This opinion will be unpublished and

may not be cited except as provided by

Minn. Stat. § 480A.08, subd. 3 (2000).






State of Minnesota,





Marlin Byron Parks,



Filed January 16, 2001


Shumaker, Judge


Hennepin County District Court

File No. 99073500



Mike Hatch, Attorney General, 525 Park Street, Suite 500, St. Paul, MN 55155; and


Amy Klobuchar, Hennepin County Attorney, Linda K. Jenny, Assistant County Attorney, C-2000 Government Center, Minneapolis, MN 55487 (for respondent)


John M. Stuart, State Public Defender, Rochelle R. Winn, Assistant Public Defender, 2829 University Avenue Southeast, Suite 600, Minneapolis, MN 55414 (for appellant)


Considered and decided by Shumaker, Presiding Judge, Willis, Judge, and Mulally, Judge.*


U N P U B L I S H E D   O P I N I O N



Appellant Marlin Byron Parks challenges his conviction of first-degree burglary, arguing that the victim’s identification, based on a show-up conducted shortly after the offense, was unreliable and that circumstantial evidence, consisting primarily of appellant’s partial fingerprint at the burglary scene, was insufficient to support the conviction.  We affirm.



On July 26, 1999, sometime between 11:30 and 11:50 a.m., a burglary occurred at the home of James Bernacki, in the area of 36th Avenue South and 55th Street in Minneapolis.  Bernacki arrived home over the lunch hour.  He noticed that the kitchen window was open, observed movement in his home, and saw the appellant, Marlin Byron Parks, walking towards him.  Parks said, “Give me your * * * money” and punched Bernacki in the face.  Parks then pulled his shirt collar up to conceal his face and ran from the house.

            Prior to any report of the burglary, Officer Daniel Wells arrived in the neighborhood in response to two calls from neighbors, both reporting suspicious activity by two men, one matching Parks’s description.  Wells canvassed the neighborhood, and stopped Parks at approximately 11:45 a.m. on the basis of the callers’ descriptions.  Parks wore a white tee shirt and carried a gym bag.  In the bag, Wells found a blue-and-white plaid shirt that matched the description given by one of the neighbors.  Wells found a screwdriver in Parks’s back pocket.  Parks stated he was on his way home from playing basketball.  Wells brought Parks to the neighbor’s home for a show-up.  She was able to identify Parks as one of the prowlers.

At 11:59 a.m., Wells received a report of the Bernacki burglary.  Wells  brought Parks to Bernacki’s home for a show-up.  Initially, the officer left Parks in the squad car with the back window rolled up.  Bernacki was about 20 yards away from the vehicle.  At this point, Bernacki could not positively identify Parks.  The officer had Bernacki move closer to the car, removed Parks from the car, and put the blue-and-white plaid shirt over Parks’s shoulders.  Bernacki then said, “Yes, this is the man that was in my house.”

            Parks was charged with burglary in the first degree.  Following a jury trial, Parks was convicted and sentenced to 58 months in prison.  Parks appeals the judgment of conviction on the basis that there was insufficient evidence to support his conviction.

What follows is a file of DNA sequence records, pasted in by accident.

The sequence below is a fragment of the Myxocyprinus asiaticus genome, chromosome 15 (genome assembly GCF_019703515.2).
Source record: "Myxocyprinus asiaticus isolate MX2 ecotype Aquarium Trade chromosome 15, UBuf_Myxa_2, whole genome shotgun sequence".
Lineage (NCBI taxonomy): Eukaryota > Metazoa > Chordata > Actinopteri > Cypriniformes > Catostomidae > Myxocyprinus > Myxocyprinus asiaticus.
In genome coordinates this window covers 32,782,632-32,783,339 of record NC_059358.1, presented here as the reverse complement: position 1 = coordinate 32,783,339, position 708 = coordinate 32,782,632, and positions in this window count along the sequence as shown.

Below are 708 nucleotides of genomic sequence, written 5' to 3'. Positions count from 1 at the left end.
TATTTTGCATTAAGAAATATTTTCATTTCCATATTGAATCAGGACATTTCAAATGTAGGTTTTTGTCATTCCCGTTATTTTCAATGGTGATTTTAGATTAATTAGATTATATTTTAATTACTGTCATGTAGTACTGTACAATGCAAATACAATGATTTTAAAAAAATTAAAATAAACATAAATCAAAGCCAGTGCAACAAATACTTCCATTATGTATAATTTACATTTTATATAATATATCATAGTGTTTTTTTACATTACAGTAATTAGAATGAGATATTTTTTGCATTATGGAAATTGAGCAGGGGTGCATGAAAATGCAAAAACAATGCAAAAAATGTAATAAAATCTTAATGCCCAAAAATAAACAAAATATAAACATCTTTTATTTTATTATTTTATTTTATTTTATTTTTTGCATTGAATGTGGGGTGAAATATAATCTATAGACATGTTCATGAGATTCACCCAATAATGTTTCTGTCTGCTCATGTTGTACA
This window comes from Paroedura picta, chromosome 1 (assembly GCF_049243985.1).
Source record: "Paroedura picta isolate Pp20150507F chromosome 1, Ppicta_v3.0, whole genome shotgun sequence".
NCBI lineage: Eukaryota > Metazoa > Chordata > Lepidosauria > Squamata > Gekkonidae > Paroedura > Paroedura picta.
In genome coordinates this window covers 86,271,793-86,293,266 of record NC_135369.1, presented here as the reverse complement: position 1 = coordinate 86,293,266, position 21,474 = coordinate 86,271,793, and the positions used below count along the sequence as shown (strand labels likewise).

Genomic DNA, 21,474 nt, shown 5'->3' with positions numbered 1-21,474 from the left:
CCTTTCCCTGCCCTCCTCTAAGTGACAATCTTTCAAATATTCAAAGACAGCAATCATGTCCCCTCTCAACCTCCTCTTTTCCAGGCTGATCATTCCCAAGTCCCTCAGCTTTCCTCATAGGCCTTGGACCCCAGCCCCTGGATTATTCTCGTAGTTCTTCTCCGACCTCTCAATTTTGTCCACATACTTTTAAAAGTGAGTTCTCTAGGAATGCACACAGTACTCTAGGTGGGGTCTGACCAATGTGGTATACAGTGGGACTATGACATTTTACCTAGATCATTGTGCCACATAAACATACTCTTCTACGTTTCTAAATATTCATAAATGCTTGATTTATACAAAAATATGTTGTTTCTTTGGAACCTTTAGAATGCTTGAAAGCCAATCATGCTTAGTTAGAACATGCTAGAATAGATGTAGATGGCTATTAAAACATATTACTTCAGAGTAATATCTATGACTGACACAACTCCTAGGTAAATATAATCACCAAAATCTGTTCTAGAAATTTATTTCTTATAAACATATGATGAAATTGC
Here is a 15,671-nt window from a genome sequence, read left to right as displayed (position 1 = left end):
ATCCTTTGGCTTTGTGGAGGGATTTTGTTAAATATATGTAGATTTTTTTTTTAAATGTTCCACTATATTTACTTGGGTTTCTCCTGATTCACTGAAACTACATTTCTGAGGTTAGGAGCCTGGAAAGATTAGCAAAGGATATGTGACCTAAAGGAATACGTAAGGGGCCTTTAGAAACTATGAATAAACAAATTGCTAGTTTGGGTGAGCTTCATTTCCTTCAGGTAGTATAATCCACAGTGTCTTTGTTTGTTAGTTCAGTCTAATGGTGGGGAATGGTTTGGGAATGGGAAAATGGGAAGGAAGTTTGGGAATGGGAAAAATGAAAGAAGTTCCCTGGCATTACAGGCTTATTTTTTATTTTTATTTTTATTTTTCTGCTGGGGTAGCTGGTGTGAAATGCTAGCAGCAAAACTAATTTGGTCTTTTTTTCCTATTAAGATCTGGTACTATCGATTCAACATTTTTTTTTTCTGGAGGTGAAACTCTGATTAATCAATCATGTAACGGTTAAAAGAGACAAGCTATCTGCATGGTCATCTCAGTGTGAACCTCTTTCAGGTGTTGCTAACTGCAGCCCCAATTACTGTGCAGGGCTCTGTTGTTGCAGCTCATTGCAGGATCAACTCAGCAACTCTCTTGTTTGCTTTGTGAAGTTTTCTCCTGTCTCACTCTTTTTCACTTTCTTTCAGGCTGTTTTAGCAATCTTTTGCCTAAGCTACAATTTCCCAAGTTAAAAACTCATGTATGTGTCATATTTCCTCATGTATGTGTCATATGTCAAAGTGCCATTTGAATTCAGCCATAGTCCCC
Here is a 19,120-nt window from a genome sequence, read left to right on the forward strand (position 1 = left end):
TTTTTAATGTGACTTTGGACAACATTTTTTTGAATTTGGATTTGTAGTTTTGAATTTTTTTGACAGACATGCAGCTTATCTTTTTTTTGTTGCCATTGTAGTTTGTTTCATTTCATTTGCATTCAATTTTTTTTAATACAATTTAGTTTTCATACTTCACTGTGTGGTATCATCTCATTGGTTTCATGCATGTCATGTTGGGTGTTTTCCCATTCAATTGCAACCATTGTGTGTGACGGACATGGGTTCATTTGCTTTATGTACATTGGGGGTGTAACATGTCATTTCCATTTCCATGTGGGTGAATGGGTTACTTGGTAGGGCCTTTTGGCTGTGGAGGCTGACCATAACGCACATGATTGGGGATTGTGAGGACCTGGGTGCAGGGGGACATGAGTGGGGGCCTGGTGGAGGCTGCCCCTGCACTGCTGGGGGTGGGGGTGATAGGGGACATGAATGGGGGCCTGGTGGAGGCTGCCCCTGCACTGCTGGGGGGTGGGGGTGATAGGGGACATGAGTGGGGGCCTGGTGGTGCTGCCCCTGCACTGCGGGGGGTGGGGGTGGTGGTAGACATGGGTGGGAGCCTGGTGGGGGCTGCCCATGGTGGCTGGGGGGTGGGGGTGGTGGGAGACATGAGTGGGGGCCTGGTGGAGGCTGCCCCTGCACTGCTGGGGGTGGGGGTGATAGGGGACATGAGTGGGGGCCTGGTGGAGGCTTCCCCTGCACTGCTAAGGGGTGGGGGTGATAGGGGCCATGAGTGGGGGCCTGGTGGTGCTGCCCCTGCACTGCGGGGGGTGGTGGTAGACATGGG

In reviewing the sufficiency of the evidence, this court must determine whether, in light of the record and the inferences that can be drawn from the facts therein, a reasonable jury could have concluded that the defendant was guilty of the charged offense.  State v. Wallace, 558 N.W.2d 469, 472 (Minn. 1997); State v. Bias, 419 N.W.2d 480, 484 (Minn. 1988).  We view the evidence in the light most favorable to the finding of guilt and assume that the jury believed the state’s witnesses and disbelieved any contrary evidence.  State v. Drieman, 457 N.W.2d 703, 711 (Minn. 1990); State v. Pieschke, 295 N.W.2d 580, 584 (Minn. 1980).  The issues of credibility and weight of the evidence are for the jury to decide.  Bias, 419 N.W.2d at 484.

The sole issue at trial was the identity of the burglar.  Parks concedes that he was convicted largely due to Bernacki’s identification and raises no issue as to the neighbor’s pretrial identification.  Parks argues that there was insufficient evidence to support the jury’s conclusion that he was the burglar in Bernacki’s home because Bernacki’s pretrial identification was unreliable, because the police forced him to put his fingerprint on Bernacki’s window screen, and because the close timing between when the burglary occurred and when the officer stopped Parks all tend to exonerate him.

The Show-up Procedure

In evaluating pretrial identification evidence, a two-part test is applied.  State v. Ostrem, 535 N.W.2d 916, 921 (Minn. 1995).  “The first inquiry focuses on whether the show-up procedure was unnecessarily suggestive.”  Id.  “Whether a pretrial identification procedure is unnecessarily suggestive turns on whether the defendant was unfairly singled out for identification.”  Id.  Under the second prong of the test, the identification evidence, even if suggestive, may be admissible if the totality of the circumstances establishes that the evidence was reliable.  Id.  “If the totality of the circumstances shows the witness’ identification has adequate independent origin, it is considered to be reliable despite the suggestive procedure.”  Id. 

            The Minnesota Supreme Court has adopted the five factors articulated by the United States Supreme Court for evaluating the totality of the circumstances.  Those factors, denoted the Bellcourt factors, are: